General Motors CEO Mary Barra told energy conference attendees in Houston on Wednesday the automaker would increase production of its newest electric vehicle, push for a single fuel-economy standard nationwide, and support expanding tax credits for electrified vehicles.
"The good news is that our generation has the ambition, the talent and the technology to create a world with zero crashes, zero emissions and zero congestion," she said, according to prepared remarks made available before her speech at CERAWeek.
Barra said that by December 2017, owners of electrified GM models—including the Chevrolet Bolt EV and Volt—had traveled a total of 2.6 billion miles. The automaker expects to bring to market 20 new electric vehicles by 2023, significantly increasing that number long term.
In the short term, she said Chevy would increase production of the Bolt EV this year at its Orion Assembly Plant north of Detroit. A GM spokesman didn't specify how many more Bolt EVs would be produced at the plant, but last year Chevrolet sold 23,297 Bolt EVs nationwide.
In her speech, Barra indicated that GM would push for unified fuel economy standards among federal regulators and state agencies, including California and 16 other states that have adopted the more stringent standards. A review of the CAFE standards set in place under President Barack Obama in 2012 could change regulations for electric- and internal combustion-powered cars, and Barra pushed for a single standard.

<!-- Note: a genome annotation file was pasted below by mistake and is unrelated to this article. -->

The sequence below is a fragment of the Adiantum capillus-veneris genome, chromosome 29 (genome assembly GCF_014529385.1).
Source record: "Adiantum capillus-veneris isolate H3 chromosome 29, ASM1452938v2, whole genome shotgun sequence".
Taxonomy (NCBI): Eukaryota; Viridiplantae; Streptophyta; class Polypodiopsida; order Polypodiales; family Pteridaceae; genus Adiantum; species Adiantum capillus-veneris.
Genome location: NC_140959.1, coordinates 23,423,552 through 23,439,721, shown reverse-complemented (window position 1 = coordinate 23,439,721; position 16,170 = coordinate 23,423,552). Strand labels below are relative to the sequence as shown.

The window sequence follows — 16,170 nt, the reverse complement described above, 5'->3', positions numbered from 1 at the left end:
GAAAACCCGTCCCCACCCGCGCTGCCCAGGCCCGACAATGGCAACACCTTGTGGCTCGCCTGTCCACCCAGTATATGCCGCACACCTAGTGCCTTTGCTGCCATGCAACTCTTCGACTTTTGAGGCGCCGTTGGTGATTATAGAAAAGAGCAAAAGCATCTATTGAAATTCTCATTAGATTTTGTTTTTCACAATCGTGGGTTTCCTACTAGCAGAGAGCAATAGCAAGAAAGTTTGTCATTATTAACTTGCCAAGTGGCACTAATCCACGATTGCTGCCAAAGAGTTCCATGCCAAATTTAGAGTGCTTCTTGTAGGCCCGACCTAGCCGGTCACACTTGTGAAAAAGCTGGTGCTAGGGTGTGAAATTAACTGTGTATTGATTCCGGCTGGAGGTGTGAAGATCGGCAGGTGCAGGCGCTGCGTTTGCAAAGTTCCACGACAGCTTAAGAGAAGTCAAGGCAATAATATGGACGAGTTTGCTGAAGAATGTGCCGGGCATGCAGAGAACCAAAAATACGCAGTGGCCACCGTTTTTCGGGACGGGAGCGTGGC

"What we do support in that review is the need for the government to have one set of requirements, with California part of that process. One common standard allows us to advance innovation for our customers today and tomorrow," she said.
Barra noted that GM is improving fuel economy across its lineup, including its popular Chevy and GMC full-size pickup trucks. This year, when the 2019 Silverado and Sierra 1500 go on sale, those trucks will weigh up to 450 pounds less than previous generations and feature better aerodynamic efficiency and a cylinder-deactivation system that can cut up seven of the truck's eight cylinders.
GM would also support an increase in the number of cars eligible for a federal income tax credit, she said. Through December 2017, GM had sold more than 168,000 cars eligible for the credit. Federal law currently starts a phasedown of that credit once any automaker has sold 200,000 eligible cars.
She also said that the energy industry and others should partner with GM to build upon the roughly 17,000 charging stations nationwide. She called for cleaner energy grids, including increased use of renewable energy.
EDITOR'S NOTE: This article originally said the federal income-tax credit for buying a plug-in electric car ended once any manufacturer had sold 200,000 eligible vehicles. In fact, they begin to phase down after that point in a process described in the linked article. We have edited the sentence to make the point clearer.